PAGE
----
game shall be declared lost by both players.


Article 11:    The Recording Of Games    
-----------    ----------------------
11.1  In the course of play, each player is required to record the game
      (his own moves and those of his opponent), move after move, as 
      clearly and legibly as possible in the Algebraic Notation, on the 
      scoresheet prescribed for the competition. It is irrelevant whether 
      the player first makes his move and then records it, or vice versa.
      [The use of Descriptive Notation or foreign versions of Algebraic 
      Notation is tolerated in internal tournaments, e.g. weekend

11.2  If a player has less than five minutes on his clock until the time
      control, he is not obliged to meet the requirements of Article 11.1. 
      As soon as the special device (e.g. the flag) on the clock indicates 
      the end of his allotted time, the player must immediately complete 
      his record of the game by filling in the moves omitted from his 
      [A player may be justified in restarting his opponent's clock, 
      without having to make a move, if his opponent has more than 5 minutes 
      left and is not fulfilling the requirements of Article 11.1. A player 
      cannot stop his clock unless he has recorded at least his opponent's
      last move and all previous moves of the game.] 

11.3  If both players cannot keep score, the arbiter, or his deputy, must 
      endeavour to be present and keep score. The arbiter must not intervene 
      unless one flag falls, and until then he should not indicate in any 
      manner to the players how many moves have been made.

11.4  If Article 11.2 does not apply, and a player refuses to record the
      game according to Article 11.1, then Article 10.17 should be applied
      [Failure to comply with the Laws of Chess]. 

11.5  If a player does not refuse to comply with the arbiter's request for 
      a completed scoresheet, but declares that he cannot complete his 
      scoresheet without consulting his opponent's, the request for this 
      scoresheet must be made to the arbiter, who will determine whether 
      the scoresheet can be completed before the time-control without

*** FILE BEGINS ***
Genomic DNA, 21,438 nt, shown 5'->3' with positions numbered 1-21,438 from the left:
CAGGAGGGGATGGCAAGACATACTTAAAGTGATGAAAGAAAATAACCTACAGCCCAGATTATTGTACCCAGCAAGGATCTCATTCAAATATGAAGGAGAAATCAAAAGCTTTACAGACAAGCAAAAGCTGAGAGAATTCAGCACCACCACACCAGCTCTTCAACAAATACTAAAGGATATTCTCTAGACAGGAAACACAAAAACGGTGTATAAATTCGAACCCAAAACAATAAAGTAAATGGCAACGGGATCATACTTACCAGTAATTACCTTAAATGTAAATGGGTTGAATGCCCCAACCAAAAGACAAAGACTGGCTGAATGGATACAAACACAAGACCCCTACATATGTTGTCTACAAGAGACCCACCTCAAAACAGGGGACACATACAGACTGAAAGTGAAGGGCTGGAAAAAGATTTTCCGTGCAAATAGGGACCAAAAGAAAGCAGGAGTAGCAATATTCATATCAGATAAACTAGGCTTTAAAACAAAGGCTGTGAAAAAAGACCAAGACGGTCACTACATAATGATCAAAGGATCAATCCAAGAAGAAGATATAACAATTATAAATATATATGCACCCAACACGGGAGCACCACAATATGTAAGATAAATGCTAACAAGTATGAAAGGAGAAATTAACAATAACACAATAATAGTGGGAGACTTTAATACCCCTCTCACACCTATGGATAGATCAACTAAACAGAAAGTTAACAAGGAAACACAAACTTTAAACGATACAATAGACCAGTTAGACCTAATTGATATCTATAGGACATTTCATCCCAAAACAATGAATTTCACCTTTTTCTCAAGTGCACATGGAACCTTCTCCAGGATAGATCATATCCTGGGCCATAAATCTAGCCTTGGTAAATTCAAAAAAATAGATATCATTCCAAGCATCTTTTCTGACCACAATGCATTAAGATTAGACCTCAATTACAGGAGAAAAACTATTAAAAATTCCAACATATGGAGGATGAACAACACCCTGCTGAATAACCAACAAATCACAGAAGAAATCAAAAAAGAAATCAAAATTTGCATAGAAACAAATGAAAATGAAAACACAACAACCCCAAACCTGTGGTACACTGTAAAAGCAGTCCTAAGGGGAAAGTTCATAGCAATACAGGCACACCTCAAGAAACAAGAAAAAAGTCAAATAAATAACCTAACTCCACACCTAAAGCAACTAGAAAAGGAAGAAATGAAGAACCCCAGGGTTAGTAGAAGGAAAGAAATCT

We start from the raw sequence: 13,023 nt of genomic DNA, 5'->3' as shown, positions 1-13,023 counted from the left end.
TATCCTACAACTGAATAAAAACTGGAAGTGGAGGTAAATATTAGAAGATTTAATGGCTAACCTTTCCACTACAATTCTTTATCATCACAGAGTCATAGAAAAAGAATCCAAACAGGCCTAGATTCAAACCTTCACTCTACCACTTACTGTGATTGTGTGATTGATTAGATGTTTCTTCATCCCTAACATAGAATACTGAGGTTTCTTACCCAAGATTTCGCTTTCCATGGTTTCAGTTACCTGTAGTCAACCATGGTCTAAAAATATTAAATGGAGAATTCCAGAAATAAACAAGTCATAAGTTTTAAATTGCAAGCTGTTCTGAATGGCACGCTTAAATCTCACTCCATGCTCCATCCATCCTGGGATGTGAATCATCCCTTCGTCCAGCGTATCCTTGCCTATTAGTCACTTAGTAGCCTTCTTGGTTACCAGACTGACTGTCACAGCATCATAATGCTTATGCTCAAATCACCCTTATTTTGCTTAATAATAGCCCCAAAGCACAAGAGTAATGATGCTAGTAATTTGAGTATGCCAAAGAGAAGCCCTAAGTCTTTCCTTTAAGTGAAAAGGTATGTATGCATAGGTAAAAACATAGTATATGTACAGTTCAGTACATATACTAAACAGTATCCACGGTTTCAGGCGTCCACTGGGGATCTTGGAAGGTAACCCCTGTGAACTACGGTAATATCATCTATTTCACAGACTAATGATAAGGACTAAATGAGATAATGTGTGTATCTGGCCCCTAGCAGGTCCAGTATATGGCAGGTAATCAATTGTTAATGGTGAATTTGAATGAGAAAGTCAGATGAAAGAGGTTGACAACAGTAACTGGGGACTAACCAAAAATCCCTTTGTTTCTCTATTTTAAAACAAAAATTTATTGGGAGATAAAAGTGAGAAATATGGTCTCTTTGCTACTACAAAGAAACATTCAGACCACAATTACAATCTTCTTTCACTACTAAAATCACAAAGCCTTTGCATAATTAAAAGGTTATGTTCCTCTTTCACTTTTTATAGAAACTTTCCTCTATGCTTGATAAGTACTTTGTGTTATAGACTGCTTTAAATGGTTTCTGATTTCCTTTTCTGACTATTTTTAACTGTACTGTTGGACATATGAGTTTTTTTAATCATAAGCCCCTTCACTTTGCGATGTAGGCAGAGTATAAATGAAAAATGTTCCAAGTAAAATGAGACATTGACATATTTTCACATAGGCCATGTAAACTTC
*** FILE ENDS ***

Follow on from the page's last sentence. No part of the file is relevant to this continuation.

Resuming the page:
inconveniencing the other player. The latter cannot refuse his 
      scoresheet, because the scoresheet belongs to the organisers and the 
      reconstruction will be made in his opponent's time. In all other 
      cases, the scoresheets can be completed only after the time-control.

11.6  If, after the time-control, one player alone has to complete his
      scoresheet, he will do so before making another move, and with his 
      clock running if his opponent has moved.

11.7  If, after the time-control, both players need to complete their
      scoresheets, both clocks will be stopped until the two scoresheets 
      are completed, if necessary with the help of the arbiter's scoresheet 
      and/or a chessboard under the control of the arbiter, who should have 
      recorded the actual game position beforehand. 
      [In case this position gets disturbed!] 

11.8  If, in Article 11.6, the arbiter sees that the scoresheets alone cannot 
      help in the reconstruction of the game, he will act as in Article 11.7.

11.9  If it proves impossible to reconstruct the moves as prescribed under 
      Article 11.7, the game shall continue. In this case, the next move
      played will be considered to be the first one of the following 


Article 12:    The Chess Clock
-----------    ---------------    

12.1  Each player must make a certain number of moves in an allotted period 
      of time, these two factors being specified in advance. The time saved 
      by a player during one period is added to his time available for the 
      next period.

12.2  Control of each player's time is effected by means of a clock
      equipped with a flag (or other special device) for this purpose. 
      The flag is considered to have fallen when the arbiter observes 
      the fact, or when the arbiter determines that the allotted time 
      has been exceeded, even though the flag, because of a defect, 
      has not fallen when the end of the minute hand has passed the 
      end of the flag. In cases where no arbiter is present, the flag 
      is considered to have fallen when a claim to that effect has been 
      made by a player.

12.3  At the time determined for the start of the game, the clock of the 
      player who has the white pieces is started. During the game, each 
      of the players, having completed his move, stops his own clock and 
      starts his opponent's clock.

12.4  Every indication given by a clock is considered to be conclusive
      in the absence of evident defects. A player who wishes to claim 
      any such defect must do so as soon as he himself has become aware 
      of it, but not later than immediately after his flag has fallen 
      at the time-control. A clock with an obvious defect should be 
      replaced, and the time used by each player up to the time the 
      game was interrupted should be indicated on the new clock as 
      accurately as possible. The arbiter shall use his best judgment 
      in determining what times shall be shown on the new clock. If 
      the arbiter decides to add time used to the clock of one or both 
      of the players, he shall under no circumstances (except as provided